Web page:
http://www.thejournal.com/the/printarticle/?id=18500

10/6/2006


The Wonders of Interactive Whiteboards : May 2006 : THE Journal

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every board they purchase. “The whiteboard,” says Dunn, “is really just an appliance in the classroom.” Still, it’s a pretty fancy appliance: PolyVision’s whiteboards are mobile and selfcalibrating. And they come with remote controls— the Walk-and-Talk series—so teachers can roam around the classroom and maintain attention. Aside from all that, teachers can write, save, print, stream cable TV, access the Internet, project from a DVD/VCR, and display PowerPoint presentations. Dunn is concerned that other countries— the United Kingdom, Mexico, China—are outstripping the United States in adoption of whiteboard technology, which is why he focuses on hardware. “How we teach, and not what we teach, must change in the US,” he says, “if we are to have our students compete in a global economy.” It’s the Software Robert Martellacci represents the other end of the hardware-software scale. He believes that the software teachers use with the whiteboard, not the board itself, is the more critical component. A consultant with RM Educational Software and the president of Mind- ShareLearning, Martellacci says he wants to provide “a tool set that really mirrors what a teacher does in the classroom.” RM produces much of the educational software that is bundled by companies such as Smart and Numonics. RM’s Easiteach, used in more than 40,000 education institutions around the world, comes with content packs for English language arts, math, science, and geography, all of which have been correlated to individual states’ academic standards. For example, the RM Math Framework Edition curriculum consists of more than 2,000 math activities— aligned to state standards—including lesson plans, homework, games, and even assessment. New Easiteach versions, including one for Macs, are coming out this summer. Two more software products used with whiteboards are ActivStudio and ActiVote, both of which are produced by Promethean. The pencentric ActivBoard is antiglare and durable. ActivStudio has a new graphics engine, with drag-and-drop capability, a customizable color palette, a reset button, and a voting button, which allows the teacher to poll students on questions for immediate whole-group assessment. That’s where ActiVote comes in: 32 handheld voting keypads give students the opportunity to fully participate in a lesson, providing and receiving immediate feedback. But after all the discussions of software vs. hardware, US vs. UK, polyester vs. formica, the bottom line on interactive whiteboards is found in what Kellie Gaffney noticed outside her kindergarten classroom. “When students walk by our room,” she says, “they gaze sideways and walk slower. When teachers use these boards, the students know it’s going to be a fun day.” Neal Starkman is a freelance writer based in Seattle, WA.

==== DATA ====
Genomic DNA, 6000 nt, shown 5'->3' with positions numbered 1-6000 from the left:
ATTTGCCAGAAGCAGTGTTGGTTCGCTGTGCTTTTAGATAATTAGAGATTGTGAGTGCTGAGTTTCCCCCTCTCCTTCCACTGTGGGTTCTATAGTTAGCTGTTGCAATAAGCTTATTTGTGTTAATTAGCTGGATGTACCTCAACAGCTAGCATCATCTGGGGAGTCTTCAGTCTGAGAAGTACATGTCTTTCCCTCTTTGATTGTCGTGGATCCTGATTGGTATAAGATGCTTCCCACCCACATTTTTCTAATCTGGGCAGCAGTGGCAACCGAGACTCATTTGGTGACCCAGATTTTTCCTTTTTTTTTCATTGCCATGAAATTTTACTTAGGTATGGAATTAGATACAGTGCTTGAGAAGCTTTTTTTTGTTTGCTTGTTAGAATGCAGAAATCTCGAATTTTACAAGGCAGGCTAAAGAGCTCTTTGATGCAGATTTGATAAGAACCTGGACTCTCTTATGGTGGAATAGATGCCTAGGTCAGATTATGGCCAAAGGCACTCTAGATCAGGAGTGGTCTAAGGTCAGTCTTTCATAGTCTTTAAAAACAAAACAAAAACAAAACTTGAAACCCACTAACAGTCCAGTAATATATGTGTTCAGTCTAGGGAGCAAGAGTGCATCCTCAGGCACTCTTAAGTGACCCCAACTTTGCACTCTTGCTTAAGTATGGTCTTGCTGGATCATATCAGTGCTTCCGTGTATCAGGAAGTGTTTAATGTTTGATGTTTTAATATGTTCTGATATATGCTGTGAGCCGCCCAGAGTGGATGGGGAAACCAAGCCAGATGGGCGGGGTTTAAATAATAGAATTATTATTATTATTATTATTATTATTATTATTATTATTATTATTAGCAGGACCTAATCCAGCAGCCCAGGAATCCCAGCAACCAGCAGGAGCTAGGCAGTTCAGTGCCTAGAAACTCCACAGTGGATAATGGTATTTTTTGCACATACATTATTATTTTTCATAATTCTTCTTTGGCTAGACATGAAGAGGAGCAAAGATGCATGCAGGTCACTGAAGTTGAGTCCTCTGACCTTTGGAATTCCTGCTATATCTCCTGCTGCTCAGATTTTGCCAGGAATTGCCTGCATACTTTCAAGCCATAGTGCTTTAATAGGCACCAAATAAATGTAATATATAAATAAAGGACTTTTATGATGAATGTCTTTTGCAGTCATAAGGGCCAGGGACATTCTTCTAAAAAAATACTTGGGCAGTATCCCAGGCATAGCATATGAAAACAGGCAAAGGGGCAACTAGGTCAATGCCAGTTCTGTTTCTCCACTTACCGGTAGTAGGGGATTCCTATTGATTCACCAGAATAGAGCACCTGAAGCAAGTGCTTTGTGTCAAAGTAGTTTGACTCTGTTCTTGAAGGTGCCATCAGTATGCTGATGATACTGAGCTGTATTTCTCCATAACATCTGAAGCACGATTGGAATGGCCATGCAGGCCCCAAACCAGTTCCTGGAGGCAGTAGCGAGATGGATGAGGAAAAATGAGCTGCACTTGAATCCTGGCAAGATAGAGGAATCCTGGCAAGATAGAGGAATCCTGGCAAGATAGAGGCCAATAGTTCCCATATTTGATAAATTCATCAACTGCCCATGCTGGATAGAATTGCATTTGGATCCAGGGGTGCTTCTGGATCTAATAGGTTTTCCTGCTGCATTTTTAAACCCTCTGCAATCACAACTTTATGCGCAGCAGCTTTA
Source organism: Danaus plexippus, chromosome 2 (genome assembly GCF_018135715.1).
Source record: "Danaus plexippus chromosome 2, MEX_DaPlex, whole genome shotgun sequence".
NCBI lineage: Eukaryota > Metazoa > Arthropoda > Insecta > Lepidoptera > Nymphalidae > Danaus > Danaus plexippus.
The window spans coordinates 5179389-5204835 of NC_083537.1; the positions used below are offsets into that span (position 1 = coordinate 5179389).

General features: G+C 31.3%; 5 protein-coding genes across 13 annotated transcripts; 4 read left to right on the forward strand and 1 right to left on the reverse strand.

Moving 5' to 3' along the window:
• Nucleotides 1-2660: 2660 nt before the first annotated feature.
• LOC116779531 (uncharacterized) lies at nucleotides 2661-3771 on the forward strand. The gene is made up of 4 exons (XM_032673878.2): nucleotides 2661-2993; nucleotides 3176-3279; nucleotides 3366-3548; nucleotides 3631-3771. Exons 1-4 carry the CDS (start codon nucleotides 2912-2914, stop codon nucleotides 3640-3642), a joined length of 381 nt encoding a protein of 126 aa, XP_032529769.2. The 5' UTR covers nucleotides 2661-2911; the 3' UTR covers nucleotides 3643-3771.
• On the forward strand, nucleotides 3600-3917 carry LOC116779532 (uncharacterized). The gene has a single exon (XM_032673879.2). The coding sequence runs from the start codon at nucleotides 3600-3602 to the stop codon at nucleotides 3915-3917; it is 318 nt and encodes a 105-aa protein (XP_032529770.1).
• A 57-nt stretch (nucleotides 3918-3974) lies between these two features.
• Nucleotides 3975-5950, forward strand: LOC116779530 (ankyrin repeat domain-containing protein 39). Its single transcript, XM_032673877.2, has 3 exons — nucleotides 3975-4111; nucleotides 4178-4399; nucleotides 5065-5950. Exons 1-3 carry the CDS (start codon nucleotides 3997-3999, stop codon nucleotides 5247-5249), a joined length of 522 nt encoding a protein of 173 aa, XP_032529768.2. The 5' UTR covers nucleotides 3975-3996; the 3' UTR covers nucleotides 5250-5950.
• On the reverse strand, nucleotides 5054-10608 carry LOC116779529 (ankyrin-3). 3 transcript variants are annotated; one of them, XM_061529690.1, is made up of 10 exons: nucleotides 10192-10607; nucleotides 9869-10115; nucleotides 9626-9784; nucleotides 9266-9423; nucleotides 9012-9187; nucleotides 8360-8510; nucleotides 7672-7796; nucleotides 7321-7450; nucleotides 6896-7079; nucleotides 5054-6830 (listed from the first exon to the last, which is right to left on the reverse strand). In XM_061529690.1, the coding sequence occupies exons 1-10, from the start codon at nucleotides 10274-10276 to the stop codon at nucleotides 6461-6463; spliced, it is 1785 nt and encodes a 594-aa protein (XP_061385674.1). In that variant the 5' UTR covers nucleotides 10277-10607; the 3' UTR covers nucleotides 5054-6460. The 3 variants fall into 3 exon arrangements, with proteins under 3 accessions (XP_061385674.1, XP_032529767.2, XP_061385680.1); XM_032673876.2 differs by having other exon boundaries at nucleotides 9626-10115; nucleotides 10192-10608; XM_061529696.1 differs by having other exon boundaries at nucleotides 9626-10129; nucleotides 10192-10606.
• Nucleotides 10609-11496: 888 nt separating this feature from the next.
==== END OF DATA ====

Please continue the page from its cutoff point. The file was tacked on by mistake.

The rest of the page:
http://www.thejournal.com/the/printarticle/?id=18500

10/6/2006


The Wonders of Interactive Whiteboards